Fifteen years ago, in mid-September, Lehman Brothers collapsed, and the financial system crashed. Troubles in the United States mortgage market infected the entire globe, and American families and businesses lost trillions of dollars and experienced an incalculable level of pain. The story is not just one of an out-of-control financial industry, but it is also a story about a series of the worst failures by regulators in modern history.
This anniversary is not a celebration, but a moment to reflect. In my remarks today, I want to first dive a bit deeper into the collapse of Lehman Brothers. I then want to share a few details on post-crisis reforms, including the establishment of the Consumer Financial Protection Bureau, and how consumer protection is more than its name suggests – it is, in fact, a pillar of ensuring stability in the entire financial system. I will highlight that fact by discussing how the consumer protection reforms now in place may have been able to prevent much of what tipped the globe into the Great Recession. I’ll then move into some unfinished business from the post-crisis reforms. I will conclude by discussing an impending threat, including the upcoming Supreme Court case involving the CFPB.
The views I express today reflect the views of the CFPB, and do not necessarily reflect those of any other part of the Federal Reserve System.
The Collapse of Lehman Brothers
The story of Lehman Brothers often sounds complicated, but at its core, it’s a story about one of the financial products that literally is closest to home: residential mortgages.
For a long time, Lehman Brothers, like other Wall Street firms, had a profitable business in buying up mortgages and reselling them on the secondary market. In 1997, the company became one of the first Wall Street firms to move from just buying and selling mortgages to originating them. And they moved into the subprime origination market with their purchase of BNC Mortgage – a nonbank lender – in 2000.
Lehman Brothers blew up in spectacular fashion for many reasons, but I’ll highlight a few of them. First, it relied heavily on short-term, often overnight, funding that looked a lot like the deposits that banks fund themselves with. But these deposits did not have insurance, access to the Federal Reserve’s Fed-to-bank lending system, nor the safeguards that come with being a chartered bank. Instead, Lehman Brothers operated like this – imagine taking a mortgage out on your house every morning, with the expectation you would pay it off by midnight – every single day. That’s what Lehman Brothers was doing to stay afloat.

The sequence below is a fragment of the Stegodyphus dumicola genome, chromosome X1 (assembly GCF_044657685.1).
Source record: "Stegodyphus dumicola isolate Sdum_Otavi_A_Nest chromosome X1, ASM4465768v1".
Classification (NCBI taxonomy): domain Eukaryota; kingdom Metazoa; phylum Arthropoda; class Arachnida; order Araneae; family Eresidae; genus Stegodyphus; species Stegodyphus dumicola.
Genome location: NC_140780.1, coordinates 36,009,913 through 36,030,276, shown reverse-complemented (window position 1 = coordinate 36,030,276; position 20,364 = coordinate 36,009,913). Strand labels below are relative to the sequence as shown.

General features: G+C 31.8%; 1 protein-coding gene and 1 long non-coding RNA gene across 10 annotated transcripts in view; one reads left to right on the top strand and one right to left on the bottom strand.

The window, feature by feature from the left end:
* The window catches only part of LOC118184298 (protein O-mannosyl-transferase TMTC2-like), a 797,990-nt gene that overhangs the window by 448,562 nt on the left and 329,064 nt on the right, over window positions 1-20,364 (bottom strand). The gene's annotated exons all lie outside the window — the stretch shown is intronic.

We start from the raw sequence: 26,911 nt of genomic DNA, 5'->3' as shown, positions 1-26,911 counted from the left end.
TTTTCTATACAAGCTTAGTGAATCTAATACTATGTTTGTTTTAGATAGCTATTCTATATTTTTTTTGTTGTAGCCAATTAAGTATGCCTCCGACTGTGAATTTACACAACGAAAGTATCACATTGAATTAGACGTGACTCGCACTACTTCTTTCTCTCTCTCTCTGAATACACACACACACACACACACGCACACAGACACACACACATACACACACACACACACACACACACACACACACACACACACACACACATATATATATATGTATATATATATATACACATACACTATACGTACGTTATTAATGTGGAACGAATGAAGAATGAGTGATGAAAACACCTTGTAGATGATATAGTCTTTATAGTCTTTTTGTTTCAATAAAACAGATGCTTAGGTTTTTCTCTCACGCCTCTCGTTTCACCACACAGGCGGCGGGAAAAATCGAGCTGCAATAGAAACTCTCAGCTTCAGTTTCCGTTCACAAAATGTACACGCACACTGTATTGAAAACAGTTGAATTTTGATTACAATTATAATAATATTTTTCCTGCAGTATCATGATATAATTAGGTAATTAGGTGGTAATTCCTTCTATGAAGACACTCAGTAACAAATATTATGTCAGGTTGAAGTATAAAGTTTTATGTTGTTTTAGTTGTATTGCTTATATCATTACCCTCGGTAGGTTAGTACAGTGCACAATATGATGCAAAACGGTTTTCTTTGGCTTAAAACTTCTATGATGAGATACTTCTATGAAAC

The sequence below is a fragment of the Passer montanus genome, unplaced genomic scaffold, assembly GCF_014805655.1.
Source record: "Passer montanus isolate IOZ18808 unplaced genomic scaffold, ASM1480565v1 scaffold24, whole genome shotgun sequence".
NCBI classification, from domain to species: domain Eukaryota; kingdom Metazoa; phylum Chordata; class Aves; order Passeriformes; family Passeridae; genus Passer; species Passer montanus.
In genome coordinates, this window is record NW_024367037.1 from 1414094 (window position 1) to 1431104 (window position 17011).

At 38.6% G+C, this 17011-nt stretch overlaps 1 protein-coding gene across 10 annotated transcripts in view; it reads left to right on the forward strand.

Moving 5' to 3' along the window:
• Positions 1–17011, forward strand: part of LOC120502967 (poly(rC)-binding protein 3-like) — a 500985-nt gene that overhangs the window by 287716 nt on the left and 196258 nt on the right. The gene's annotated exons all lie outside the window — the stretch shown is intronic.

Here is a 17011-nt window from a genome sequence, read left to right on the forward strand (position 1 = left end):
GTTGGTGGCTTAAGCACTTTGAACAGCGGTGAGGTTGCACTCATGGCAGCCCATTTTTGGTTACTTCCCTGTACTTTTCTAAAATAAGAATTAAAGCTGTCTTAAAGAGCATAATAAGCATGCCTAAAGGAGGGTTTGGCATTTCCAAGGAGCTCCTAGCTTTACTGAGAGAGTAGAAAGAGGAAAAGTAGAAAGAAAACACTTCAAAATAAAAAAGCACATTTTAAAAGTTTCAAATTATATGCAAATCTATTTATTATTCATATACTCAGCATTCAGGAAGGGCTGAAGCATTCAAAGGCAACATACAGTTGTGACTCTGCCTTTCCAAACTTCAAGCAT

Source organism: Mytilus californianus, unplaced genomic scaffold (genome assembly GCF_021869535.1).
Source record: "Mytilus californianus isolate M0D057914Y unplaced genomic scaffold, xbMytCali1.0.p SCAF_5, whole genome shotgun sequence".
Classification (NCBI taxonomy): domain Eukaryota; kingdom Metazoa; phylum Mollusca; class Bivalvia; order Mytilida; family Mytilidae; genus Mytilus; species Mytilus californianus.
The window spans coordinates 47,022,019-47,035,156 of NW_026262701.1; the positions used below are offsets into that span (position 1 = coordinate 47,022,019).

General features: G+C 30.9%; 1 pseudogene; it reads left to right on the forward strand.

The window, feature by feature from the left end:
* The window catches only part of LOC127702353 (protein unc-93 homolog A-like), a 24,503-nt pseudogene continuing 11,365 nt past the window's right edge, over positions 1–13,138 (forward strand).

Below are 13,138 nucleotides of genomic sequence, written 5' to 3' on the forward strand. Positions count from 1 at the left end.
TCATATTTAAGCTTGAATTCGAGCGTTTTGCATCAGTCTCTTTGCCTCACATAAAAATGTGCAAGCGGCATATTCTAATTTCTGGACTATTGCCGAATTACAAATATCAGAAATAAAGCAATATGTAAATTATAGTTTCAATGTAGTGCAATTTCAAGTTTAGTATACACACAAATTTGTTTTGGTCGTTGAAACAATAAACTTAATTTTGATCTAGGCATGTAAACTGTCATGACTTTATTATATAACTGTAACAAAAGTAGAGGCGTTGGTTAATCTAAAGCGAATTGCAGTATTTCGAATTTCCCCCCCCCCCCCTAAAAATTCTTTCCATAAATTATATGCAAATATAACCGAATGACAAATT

Second, the firm relied excessively on borrowed money and didn’t have enough of its own skin in the game. In November 2007, for every $1 of its own money available to absorb losses, it had borrowed $30.
Finally, it originated, packaged, distributed, and held high-risk subprime mortgages that inevitably nose-dived in value.
Within Lehman Brother’s origination business, there was little concern given to homeowners’ ability to repay, no concern given to the day those homeowners could no longer meet monthly payments, and little concern given to the pensioners and retirees who had been led to believe had their money safely invested in securitized and bundled mortgages.
As one of Lehman Brothers’s own lawyers put it, we simply “expected the Fed to save Lehman.”1 And as Lehman Brothers’ CEO, at the time of the collapse, Dick Fuld, said, “Until the day they put me in the ground, I will wonder” why the federal government didn’t bail us out.2 Under such a belief system, there was no need to seriously worry about risk management nor to take the “voluntary regulation” system that existed at the time.3